Working in a deprived area of Sheffield I feel deeply concerned in the face of the implementation of record-sharing and so-called ‘improvements’ to record access.
As many GPs have argued, there are benefits to patients from improved record access, but I strongly believe that we must also defend the needs of the minority, for some of whom ‘better’ records access will seriously increase the risk of abuse.
Take for instance the patients in my care who live with a violent partner, carer or guardian. The GP is supposed to be one of the first places a patient can come to disclose abuse; recording these reports is a vital part of safe record keeping, but these patients are by definition at risk of coercion into giving record access to their abuser.
Once the perpetrator knows that all patients have a right to access their records he (and it usually is he) may well insist on access to the victim’s records – after all, it is just another way to exercise control. A record of disclosure would put such vulnerable patients at serious physical risk, it is not fanciful to anticipate that some may even pay with their lives.
There are also young patients at my practice who wish to keep their sex life private from parents, for instance – if parents were to have access to their records, then on some occasions they would face being thrown out of their home. We can hardly ask young people to act responsibly for their health when we ask them to risk their safety in doing so.
Confidentiality for some patients must even mean the need to keep appointments private from the people they live with.
Take, for instance, a woman seeking contraceptives against the wishes of her partner. Even if records don’t disclose details about diagnoses seeing the medication, as is now proposed can be enough to put them at risk.
You might argue that the minority affected negatively by improved online access to records is small compared to potential gains, but I would disagree. As one colleague put it to me recently ‘our job is to develop systems that protect all of our patients equally, including the most vulnerable, and not to pivot the perceived greater benefits against the fewer but real risks. We are not in the game of trading one off against the other or else we will lose sight of the vulnerable individual whose voice is already likely quieter’.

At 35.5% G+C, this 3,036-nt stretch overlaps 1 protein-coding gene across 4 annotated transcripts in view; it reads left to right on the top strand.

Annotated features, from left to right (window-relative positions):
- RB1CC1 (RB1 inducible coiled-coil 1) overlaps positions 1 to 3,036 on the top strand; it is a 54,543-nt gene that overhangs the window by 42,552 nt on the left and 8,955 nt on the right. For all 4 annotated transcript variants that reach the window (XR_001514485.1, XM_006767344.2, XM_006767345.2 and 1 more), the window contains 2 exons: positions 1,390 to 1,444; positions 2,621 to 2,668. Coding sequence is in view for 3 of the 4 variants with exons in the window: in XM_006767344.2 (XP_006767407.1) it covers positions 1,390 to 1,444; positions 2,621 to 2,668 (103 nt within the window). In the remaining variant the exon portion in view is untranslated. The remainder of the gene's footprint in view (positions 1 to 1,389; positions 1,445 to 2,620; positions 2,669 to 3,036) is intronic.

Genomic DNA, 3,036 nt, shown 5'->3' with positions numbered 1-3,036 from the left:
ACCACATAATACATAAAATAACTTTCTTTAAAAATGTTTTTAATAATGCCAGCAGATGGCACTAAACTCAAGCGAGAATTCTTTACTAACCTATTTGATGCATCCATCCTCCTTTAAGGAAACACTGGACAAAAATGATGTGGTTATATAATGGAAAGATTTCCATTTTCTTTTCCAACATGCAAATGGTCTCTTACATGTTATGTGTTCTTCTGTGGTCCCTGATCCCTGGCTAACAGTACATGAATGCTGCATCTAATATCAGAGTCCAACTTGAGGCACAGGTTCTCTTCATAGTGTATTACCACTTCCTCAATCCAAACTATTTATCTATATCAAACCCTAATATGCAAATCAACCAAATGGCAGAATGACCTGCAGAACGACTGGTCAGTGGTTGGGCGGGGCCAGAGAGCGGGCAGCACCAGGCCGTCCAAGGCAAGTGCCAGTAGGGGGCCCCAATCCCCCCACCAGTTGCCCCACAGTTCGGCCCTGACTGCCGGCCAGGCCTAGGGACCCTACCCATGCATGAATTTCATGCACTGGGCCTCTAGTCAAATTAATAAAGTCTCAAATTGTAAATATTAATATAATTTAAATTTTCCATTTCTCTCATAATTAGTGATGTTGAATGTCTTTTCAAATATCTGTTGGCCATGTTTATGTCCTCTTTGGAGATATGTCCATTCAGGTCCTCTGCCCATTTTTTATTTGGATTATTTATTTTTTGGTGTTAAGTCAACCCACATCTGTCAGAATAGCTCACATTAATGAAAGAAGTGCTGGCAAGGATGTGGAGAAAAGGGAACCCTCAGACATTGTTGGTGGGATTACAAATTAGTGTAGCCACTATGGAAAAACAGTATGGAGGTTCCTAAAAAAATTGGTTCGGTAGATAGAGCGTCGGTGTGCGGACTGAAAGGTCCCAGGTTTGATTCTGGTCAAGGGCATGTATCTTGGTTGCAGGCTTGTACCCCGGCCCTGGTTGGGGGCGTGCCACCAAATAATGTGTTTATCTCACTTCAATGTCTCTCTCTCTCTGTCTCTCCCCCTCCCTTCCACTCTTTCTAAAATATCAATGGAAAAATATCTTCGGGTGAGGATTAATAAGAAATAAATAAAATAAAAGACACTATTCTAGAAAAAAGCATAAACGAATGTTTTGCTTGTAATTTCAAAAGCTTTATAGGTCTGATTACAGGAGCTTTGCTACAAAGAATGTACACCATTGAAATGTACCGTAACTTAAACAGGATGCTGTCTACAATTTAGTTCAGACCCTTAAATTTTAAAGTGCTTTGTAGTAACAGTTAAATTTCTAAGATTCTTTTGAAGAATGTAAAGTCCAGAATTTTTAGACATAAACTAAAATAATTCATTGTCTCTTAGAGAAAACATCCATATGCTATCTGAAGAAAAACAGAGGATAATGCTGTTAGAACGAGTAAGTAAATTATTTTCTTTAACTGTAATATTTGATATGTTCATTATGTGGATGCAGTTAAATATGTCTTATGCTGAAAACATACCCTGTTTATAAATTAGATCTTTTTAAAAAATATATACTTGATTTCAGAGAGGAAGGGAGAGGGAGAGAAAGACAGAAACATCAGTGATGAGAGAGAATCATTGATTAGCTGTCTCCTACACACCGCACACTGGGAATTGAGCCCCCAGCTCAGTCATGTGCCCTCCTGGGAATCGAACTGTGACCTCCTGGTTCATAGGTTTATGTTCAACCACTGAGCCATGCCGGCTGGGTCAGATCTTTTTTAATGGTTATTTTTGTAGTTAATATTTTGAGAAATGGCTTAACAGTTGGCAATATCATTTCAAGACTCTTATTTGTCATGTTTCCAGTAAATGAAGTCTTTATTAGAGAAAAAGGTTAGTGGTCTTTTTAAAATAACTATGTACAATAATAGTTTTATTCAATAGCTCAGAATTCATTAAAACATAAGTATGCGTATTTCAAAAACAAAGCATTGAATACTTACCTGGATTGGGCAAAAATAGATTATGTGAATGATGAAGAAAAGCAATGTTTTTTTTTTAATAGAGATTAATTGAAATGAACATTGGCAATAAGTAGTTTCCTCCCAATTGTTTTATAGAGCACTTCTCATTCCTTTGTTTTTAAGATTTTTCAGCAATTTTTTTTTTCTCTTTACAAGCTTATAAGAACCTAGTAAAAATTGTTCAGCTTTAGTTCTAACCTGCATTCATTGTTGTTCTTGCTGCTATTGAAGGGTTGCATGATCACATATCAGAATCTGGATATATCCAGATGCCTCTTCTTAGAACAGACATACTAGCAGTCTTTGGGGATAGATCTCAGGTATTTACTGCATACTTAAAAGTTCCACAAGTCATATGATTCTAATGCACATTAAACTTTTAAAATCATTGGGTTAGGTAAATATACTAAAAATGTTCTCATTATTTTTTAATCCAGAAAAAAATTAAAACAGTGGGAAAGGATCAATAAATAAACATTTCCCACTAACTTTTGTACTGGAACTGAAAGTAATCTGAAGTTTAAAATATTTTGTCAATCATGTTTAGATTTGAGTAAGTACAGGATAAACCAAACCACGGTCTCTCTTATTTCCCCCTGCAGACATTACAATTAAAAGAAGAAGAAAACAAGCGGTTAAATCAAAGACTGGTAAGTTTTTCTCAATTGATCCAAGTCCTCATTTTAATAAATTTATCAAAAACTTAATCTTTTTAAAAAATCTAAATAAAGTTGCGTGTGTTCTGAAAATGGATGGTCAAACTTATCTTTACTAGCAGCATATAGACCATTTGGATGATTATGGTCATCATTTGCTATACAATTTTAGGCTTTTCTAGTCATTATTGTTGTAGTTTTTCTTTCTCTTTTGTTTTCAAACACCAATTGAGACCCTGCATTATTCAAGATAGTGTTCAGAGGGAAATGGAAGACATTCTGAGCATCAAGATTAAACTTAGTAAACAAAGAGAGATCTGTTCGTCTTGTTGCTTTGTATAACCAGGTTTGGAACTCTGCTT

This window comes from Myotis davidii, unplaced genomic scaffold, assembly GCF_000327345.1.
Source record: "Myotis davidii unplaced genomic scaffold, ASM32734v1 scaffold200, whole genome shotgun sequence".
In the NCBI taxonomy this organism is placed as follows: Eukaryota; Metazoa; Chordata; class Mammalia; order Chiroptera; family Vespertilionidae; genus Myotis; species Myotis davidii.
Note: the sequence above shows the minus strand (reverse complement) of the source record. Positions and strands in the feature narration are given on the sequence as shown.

First do no harm
Others might argue that there are ways around this, and we have certainly considered some at my practice as we seek to reduce the harm that implementing wider records access will bring. But if online access is rolled out, and we seek to protect patients by stopping access, then abusers will want to know why the victim has been made a special case by the GP. This reinstates the original problem, putting the victim’s safety at risk and inhibiting the patient from seeking treatment.
There are still no failsafe solutions for helping vulnerable patients to access records safely, and there still seems no recognition from the BMA, RCGP or Government as to the potential severity of the unintended consequences of the plan. The maxim ‘First do no harm’ applies as much to the information we protect as it does to the medicines and procedures we prescribe.
In principle I am a strong advocate of patient access to their records and I would welcome a safe system. But unless we develop this system gradually – rolling it out in a controlled manner while addressing the risks to vulnerable patients – we risk the whole programme backfiring in a way that will not only cause serious harm to some vulnerable individuals, but also lose all the benefits a cautious and thoughtful development might bring.
Dr Geoff Schrecker is a GP in Sheffield and chair of the Watchdog Committee at EMIS National User Group.